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Y-City News

DeWine won’t confirm Apple data center rumors, company likely next in Ohio

Gov. DeWine walks away to his motorcade after a press conference in Cleveland on Tuesday, September 12.

When Governor Mike DeWine was in Cleveland earlier this month, where he held a joint press conference on crime, at the same time as Apple announced its newest lineup of gadgets, including the iPhone 15, we asked him if rumors about the company building a data center in Central Ohio were true.

“Ha ha ha ha ha,” DeWine said cheerfully with a big smile as he took our question, the last of the day, while walking to his motorcade. “We are trying to get anybody in Ohio to employ people and expand businesses.”

Meanwhile, according to multiple people we have spoken with on the condition of anonymity, as they were not allowed to officially discuss the development, as was the case when we were the first to successfully predict Microsoft would come to Central Ohio, say Apple is eying its next data center campus in the region. The deployment would benefit from both Amazon’s and Google’s already existing data centers in the immediate area, each of which are partners with Apple, such as Amazon’s Web Services and Google’s Cloud Platform.

Central Ohio has quickly become one of the fastest-growing data center locations in the Contiguous United States. While the state has historically stood as a hub for military communications, the deployment of commercial data centers took off around 2014 when Amazon announced they would be building three campuses, one each in Dublin, Hilliard and New Albany.

Since, Amazon has expanded, announcing just days ago they would be doing so again, Facebook built a complex in New Albany and is expanding once more, Google will ultimately build out three data center campuses and Microsoft has confirmed they will build one here as well. The development is aided by the construction of leading-edge chip factories in Central Ohio by Intel, chips that could potentially end up in those nearby data centers and which have other important purposes.

As Y-City News has previously reported, data centers require massive connectivity uplinks, to other company sites for redundancy, but also to the internet so consumers can access that data, which can be anything from a YouTube video to family photos. In recent years, multiple high-strand fiber lines have been run to Central Ohio creating a networking effort of sorts, making it much more attractive for others to locate in the same vicinity, as the lines aren’t owned by the individual company but a neutral third party.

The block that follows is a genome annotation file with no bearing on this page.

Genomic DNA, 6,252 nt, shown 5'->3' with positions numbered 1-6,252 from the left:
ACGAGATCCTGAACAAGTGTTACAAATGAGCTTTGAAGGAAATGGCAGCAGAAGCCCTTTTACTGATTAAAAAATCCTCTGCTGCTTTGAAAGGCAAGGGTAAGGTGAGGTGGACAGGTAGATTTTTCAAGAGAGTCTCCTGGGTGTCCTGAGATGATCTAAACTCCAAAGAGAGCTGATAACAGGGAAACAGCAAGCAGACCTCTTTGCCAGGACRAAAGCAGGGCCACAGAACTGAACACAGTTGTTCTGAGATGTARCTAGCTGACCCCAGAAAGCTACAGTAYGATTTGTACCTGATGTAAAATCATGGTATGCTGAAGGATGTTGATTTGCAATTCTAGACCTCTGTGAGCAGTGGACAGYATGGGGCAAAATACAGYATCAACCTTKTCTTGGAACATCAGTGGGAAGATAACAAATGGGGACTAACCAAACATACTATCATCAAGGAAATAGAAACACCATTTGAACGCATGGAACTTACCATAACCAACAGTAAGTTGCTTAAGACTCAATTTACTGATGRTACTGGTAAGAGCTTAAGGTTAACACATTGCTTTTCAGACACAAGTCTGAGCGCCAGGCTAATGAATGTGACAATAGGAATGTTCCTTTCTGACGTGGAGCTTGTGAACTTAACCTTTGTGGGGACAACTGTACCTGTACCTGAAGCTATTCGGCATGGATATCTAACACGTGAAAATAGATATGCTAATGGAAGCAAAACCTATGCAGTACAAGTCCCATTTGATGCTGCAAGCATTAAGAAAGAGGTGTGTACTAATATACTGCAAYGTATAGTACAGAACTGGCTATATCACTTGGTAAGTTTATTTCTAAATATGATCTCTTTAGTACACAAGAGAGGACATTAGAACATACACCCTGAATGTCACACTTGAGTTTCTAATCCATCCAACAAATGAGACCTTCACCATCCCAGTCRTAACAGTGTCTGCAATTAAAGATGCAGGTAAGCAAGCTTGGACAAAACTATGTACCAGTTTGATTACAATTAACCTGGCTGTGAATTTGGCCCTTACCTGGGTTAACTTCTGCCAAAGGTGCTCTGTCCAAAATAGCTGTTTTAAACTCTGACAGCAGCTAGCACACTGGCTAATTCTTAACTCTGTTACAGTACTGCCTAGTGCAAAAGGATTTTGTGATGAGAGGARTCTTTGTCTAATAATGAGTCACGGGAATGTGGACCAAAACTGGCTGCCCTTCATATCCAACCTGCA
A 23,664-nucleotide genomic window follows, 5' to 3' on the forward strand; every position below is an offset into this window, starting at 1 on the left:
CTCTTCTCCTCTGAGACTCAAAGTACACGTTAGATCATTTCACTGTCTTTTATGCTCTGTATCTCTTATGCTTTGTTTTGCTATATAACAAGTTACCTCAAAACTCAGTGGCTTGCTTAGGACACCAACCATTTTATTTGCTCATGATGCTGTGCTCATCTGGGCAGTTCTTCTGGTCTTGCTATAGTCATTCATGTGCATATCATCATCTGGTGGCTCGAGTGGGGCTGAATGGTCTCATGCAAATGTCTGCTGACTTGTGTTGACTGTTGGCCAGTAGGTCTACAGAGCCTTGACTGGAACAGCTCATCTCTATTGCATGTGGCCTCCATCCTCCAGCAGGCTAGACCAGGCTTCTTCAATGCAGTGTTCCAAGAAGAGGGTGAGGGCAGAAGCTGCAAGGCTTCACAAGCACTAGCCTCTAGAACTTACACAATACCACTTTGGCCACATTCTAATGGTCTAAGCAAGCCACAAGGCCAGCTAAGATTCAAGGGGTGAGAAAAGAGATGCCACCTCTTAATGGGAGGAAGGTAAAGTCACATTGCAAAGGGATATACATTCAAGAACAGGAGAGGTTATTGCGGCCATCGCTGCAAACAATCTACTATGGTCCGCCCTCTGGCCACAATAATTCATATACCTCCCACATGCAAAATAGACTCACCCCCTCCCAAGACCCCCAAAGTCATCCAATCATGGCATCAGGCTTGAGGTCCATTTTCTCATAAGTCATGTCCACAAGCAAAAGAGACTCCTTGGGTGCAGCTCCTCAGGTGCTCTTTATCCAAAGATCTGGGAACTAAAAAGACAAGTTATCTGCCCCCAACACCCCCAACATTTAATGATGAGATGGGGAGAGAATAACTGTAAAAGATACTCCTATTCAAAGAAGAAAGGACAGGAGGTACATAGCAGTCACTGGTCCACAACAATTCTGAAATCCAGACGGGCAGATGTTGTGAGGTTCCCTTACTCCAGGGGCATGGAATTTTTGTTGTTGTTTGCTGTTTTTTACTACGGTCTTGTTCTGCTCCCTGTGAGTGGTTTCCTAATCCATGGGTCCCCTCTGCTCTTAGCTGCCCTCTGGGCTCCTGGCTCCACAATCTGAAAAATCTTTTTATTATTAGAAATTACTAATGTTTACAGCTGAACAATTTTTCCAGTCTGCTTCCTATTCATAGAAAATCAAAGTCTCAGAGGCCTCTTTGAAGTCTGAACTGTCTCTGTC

Of the major players, Apple is the only one to not yet come to Central Ohio. During their yearly announcement event held earlier this month, the company said they would be expanding storage options, going from a maximum of two terabytes per account to 12.

iPhones, one of Apple’s main product lines, have seen the size of their image sensors continually be enlarged over the years, culminating with this year’s smartphone being capable of taking 4K 60fps ProRes video recordings that can take up as much as 6 gigabytes of data per minute. Ultimately, those photos and videos get backed up from the device to iCloud, which is a service mostly hosted in the company’s data centers. As more and more users upgrade their phones over the upcoming years, analysts predict that Apple will have to greatly expand its data centers to meet growing storage demand. Currently, the company uses both Google and Amazon to help alleviate some of those storage shortfalls.

As data centers have grown more expensive and are increasingly more critical to everyday life, companies have taken a closer look at where they build, looking to avoid as many potential natural disasters as possible, which significantly benefits Central Ohio. The area also has a large water supply which is needed to keep the massive banks of computers cool and performing at optimal operational temperatures.

While that is now a concern of private industry, many decades ago, during the First Cold War, the military found the area a perfect spot to meet its unique needs, building Boeing’s Guidance Repair Center in Heath, which according to the company is situated on the ‘second most geological stable point in the United States after the Cheyenne Mountain in Central Colorado.’

According to our analysis, Apple currently has five data center locations, having closed its California campus around 2020.

The current location of Apple’s five data center campuses.

Since 2014, Apple data centers have been fully powered by renewable energy, particularly solar. At its Prineville, Oregon and Newton, North Carolina sites, solar fields are directly adjacent to the campuses.

Both the Harvey Solar and Union Ridge Solar projects in western Licking County, near the existing data centers of Google, Facebook and Amazon in New Albany, would offer Apple either direct hookup possibilities or eligible power purchase agreements to ensure a potential data center could be fully powered by renewable energy, a requirement of the company in the development of new campuses.

According to multiple individuals Y-City News has spoken with, the deployment of an Apple data center to Central Ohio is an almost certainty at this point, though the timelines provided by sources differed.

When we asked Governor DeWine if he was an iPhone or Android user, he declined to say.

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  • A

    AOct 24, 2023 at 10:02 am

    Sure sounds like another reason it was great to add development to “give every remote Appalachian home fast reliable internet” — wouldnt ya say? And tada. We have a big push for solar; With tax credits and such – why? Because the state wants to become the next “super home to the whatever the above is called -information center, tech center!